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Self organisation

Watching children develop physical skills is breath-taking. Aside from the lack of ego or pride which allows them to persist in spite of failure, the way in which they learn new movement is also lesson to all adults.

Motivated to achieve some task like standing, walking or hitting a tree with a stick, kids instinctively use their learning toolkit extremely effectively. Watching and copying is one element perhaps, but trial and error is key. Free from "instruction", they can figure out the best way to say, hit a tree hard, simply by boshing it and listening to the increasing noise it makes. Their bodies self organise.

Self organised movement

Self organised movement is where, in attempting to solve a task or physical problem, the brain & body go to work and refine a technique until it gets the job done. Remember the brain and body form a continuous loop, where the brain perceives a task, and sends messages to the body to act.

Simultaneously feedback receptors send information back to the brain, allowing subconscious corrections and refinements. To reiterate, central to this process is the focus is achieving a task, not conforming to a prescribed technique.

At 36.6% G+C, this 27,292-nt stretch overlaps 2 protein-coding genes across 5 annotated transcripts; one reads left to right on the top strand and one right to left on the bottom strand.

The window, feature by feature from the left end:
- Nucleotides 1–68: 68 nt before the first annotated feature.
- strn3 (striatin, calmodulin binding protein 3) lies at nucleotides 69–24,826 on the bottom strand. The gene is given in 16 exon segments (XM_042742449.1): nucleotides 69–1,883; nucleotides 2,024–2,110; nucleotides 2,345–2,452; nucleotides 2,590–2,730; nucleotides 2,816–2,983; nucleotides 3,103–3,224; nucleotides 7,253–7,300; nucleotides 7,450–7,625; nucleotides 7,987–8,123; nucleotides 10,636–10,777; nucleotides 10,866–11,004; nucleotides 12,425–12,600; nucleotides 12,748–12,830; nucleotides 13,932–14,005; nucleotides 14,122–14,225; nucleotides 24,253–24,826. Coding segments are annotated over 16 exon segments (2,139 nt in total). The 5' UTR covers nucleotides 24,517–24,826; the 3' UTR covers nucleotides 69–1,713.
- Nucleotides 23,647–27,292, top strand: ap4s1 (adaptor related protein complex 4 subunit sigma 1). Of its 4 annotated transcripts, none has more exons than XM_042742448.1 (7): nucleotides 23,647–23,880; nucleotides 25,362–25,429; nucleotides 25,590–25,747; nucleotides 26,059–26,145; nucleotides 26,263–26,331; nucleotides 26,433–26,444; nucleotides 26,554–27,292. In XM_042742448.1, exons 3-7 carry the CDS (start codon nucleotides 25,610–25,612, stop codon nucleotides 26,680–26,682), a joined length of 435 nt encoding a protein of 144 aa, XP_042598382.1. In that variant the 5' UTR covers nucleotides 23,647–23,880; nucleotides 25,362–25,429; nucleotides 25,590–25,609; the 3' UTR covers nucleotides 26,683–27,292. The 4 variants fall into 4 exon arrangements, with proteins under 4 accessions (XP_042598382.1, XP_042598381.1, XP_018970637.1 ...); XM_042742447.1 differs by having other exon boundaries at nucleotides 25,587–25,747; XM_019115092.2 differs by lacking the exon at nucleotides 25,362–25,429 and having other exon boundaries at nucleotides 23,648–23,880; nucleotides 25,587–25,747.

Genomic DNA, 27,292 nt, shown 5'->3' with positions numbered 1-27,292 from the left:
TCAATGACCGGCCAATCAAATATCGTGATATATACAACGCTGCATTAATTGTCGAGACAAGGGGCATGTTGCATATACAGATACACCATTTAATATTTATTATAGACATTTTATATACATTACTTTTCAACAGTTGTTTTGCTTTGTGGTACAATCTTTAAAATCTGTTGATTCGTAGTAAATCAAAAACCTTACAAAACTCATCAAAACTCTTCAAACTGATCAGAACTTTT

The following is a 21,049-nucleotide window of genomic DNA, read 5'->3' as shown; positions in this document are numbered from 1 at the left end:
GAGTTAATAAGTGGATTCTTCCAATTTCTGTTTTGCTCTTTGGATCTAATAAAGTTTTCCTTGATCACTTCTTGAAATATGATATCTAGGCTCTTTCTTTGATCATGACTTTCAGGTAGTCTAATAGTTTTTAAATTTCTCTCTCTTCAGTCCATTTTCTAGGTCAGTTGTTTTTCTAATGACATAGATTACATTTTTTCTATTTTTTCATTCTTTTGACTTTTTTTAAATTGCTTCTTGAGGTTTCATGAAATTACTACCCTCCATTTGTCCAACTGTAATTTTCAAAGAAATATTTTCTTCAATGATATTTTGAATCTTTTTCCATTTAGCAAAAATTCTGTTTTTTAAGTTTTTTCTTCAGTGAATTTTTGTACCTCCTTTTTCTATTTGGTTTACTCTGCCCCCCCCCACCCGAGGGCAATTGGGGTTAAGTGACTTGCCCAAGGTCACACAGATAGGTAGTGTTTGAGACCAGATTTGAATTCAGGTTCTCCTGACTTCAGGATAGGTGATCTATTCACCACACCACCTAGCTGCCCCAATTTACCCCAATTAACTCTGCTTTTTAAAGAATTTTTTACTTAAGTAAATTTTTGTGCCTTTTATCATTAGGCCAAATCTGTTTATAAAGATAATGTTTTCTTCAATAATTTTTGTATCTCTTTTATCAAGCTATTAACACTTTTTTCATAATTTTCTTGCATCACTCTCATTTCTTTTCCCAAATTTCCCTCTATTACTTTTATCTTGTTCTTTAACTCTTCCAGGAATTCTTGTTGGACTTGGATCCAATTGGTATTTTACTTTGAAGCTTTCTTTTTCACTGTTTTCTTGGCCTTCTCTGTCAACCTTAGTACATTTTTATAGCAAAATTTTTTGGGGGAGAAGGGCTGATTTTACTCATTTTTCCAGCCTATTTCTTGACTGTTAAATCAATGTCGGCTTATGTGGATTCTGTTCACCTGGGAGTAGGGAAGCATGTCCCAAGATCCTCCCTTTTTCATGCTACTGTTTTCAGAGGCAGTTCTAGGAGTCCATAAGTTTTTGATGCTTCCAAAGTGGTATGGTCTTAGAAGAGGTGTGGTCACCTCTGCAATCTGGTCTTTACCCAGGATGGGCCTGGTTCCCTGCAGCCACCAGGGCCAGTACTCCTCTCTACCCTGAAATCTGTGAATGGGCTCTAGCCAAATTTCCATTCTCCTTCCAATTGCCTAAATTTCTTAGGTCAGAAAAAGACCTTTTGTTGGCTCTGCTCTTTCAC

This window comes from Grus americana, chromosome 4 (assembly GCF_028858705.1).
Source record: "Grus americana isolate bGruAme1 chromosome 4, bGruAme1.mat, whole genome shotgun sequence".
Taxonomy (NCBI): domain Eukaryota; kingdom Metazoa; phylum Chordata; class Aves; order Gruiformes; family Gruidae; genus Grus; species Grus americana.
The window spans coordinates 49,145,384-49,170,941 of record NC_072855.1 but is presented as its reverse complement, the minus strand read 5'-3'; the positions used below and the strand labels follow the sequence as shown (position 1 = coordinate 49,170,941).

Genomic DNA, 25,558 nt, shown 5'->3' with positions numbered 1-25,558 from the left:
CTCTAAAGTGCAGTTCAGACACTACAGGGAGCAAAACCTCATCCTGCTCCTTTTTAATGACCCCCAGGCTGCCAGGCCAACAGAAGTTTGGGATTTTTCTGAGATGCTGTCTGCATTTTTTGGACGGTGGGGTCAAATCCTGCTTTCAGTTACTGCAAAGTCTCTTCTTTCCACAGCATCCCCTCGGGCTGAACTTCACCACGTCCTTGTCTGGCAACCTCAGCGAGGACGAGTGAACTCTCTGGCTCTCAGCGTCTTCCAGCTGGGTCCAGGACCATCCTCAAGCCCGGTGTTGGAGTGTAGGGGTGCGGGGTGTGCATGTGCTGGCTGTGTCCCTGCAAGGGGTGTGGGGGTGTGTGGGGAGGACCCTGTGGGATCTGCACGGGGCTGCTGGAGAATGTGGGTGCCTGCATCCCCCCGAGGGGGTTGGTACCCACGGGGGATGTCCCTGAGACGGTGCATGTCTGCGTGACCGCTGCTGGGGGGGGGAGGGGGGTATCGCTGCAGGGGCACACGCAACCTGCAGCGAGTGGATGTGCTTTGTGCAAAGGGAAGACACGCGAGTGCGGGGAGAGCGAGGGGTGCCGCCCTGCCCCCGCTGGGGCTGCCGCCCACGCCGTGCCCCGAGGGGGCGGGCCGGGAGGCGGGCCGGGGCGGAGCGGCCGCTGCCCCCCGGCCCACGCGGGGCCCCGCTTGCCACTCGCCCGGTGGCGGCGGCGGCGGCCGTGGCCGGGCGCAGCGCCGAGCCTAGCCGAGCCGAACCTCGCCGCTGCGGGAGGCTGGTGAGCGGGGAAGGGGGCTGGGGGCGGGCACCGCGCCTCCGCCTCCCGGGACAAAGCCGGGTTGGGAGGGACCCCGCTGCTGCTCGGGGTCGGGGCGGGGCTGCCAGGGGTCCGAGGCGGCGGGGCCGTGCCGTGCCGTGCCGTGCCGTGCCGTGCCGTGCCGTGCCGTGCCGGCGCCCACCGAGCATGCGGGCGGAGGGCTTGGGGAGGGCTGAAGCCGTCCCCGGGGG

The technique evolves as a by-product of attempting the task. It's remarkable, actually, and it's also how we learned 99.9% of physical skills in life.

The problem in golf

You can see where I am going with this. Probably more than any other sport, golf is synonymous with: prescribed technique, contrived movement and paralysis by analysis. Not only does excessive explicit instruction not leverage the bounty offered by self-organised movement, it blocks it.

Self org benefits

Task relevant

This is such a blisteringly massive point, it should be in neon lights. Self organised golf swings learnt by attempting the task (of delivering the club through impact) is thus relevant movement. This is frequently sacrificed in exclusively body-focused instruction.

Learnt quick and retained longer

Forming or refining a motor pattern (the brains circuitry for a golf swing or putting stroke) is more effectively learned and encoded in the brain when learnt in this manner. It's how we are wired to learn.

You own it

Golfers with overly-prescribed swings, dependant on multiple swing thoughts (or cues), are on the whole less reliable and harder to reassemble when they go wrong. Self organised movement is truly learned. The phrase"it's like riding a bike"means you don't forget how to do it. Golf is so much easier when you own your swing.


As a coach I use explicit instruction (e.g. turn the belt buckle) sparingly. I prefer to use task-led instruction to draw out self-organised movement for the reasons above. It continually marvels me how quickly a golfer can display a superior technique when the task is clear and they are encouraged to re-engage their instinctive self organising abilities.

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